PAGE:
Columbia River pilings

If you have driven east from Portland, OR on I-84 you may have seen several locations where rows of pilings have been driven into the Columbia River.  I’ve often wondered about the history of these.  They could be tied to fishing, logging or river control.  I just don’t know.  I’ve always wanted to photograph some of these and decided that today I’d go with hopes of getting a minimalist type of shot with the pilings fading into fog across the river.  That didn’t happen but I did get enough experience to know what to do when the fog rolls in.


I started in Cascade Locks since I had seen some pilings on the east end of town when returning from eastern Oregon last week.  It’s darn hard to find anything in the dark and I left town without success.  I went to Hood River and had a bite to eat and some coffee while the sun came up.  Marvelous sunrise that went unphotographed as I parked.  I left Hood River and headed west with the intent to discover the pilings I’d seen earlier and then try to find out how to get access to them.  I pulled in at Tanner Creek and parked by the tracks.  Walking down the tracks brought me to the pilings.  Trouble was that there was about 50 yards of blackberries between me and the pilings.  The pilings were fairly sparse and quite far out into the river.  Not what I wanted and certainly not worth the pain of getting through the berry patch.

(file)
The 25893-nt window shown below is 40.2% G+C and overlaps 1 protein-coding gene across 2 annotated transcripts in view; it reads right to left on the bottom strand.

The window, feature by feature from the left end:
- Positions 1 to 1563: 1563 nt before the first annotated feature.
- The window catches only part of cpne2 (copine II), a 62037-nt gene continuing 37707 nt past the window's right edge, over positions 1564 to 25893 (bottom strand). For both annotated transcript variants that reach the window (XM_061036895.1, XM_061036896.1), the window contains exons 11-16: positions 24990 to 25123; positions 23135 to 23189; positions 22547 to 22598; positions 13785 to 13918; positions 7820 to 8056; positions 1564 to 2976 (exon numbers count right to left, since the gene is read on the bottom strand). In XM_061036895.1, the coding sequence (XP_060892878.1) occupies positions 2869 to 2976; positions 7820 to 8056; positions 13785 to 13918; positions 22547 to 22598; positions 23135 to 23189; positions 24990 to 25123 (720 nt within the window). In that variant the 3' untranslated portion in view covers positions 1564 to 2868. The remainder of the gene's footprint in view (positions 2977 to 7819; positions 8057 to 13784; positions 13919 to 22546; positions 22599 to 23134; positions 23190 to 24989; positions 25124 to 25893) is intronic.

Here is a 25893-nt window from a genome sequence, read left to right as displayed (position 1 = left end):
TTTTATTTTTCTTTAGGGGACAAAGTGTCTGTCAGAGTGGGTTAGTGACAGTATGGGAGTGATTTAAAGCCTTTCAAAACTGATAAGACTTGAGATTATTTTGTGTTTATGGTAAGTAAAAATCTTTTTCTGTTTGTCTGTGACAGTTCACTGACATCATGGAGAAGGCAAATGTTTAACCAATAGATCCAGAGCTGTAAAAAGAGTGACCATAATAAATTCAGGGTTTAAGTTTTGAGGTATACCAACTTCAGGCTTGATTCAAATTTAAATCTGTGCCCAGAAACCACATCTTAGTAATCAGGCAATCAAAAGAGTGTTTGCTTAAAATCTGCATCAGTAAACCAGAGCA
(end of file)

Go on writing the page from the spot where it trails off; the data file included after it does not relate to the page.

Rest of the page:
I returned to my car and headed west.  This time I pulled in at Dalton Point and walked a fisherman trail to the river.  The row of pilings I wanted was still about 200 yards upstream when I got to the river.  Walking on the bank rocks was proving to be more of a challenge than I wanted so I climbed back up to the highway and walked the shoulder until I got to the pilings.  Dropping down (literally) to the river put me next to the pilings. The far shore had a few houses and such that I wish weren’t there.  No fog and the far shore was pretty well lit up.  The wind was running pretty well…. did I say “no fog”.  But the grass on the bank caught my eye.  The current had been higher recently and the bent grass offered a great base of color next to the rock, the river and the pilings.  In my mind I saw some flowing water images against the still pilings and rocks and set about taking some long exposure photos.  I did not put on any polarizer since the sun was at my back.  It would have helped slow the exposure down more if I thought I needed it.  I did pull out the 2 stop ND grad and tried to pull the bright background down a bit.  Next time I’ll bring the mounting bracket for the filter since I seem to get my thumb or forefinger in the frame about 1/4 of the time.

I began timing waves and trying to get nice motion across the rocks.  That’s not as easy as it might seem.  I love the effect and am pleased with many of the shots.  It was a great morning to be out early.  The gulls kept watch on me as I shot and the traffic noise from I-84 behind me faded in my mind as I got more into the photography.  Once again, life is good.


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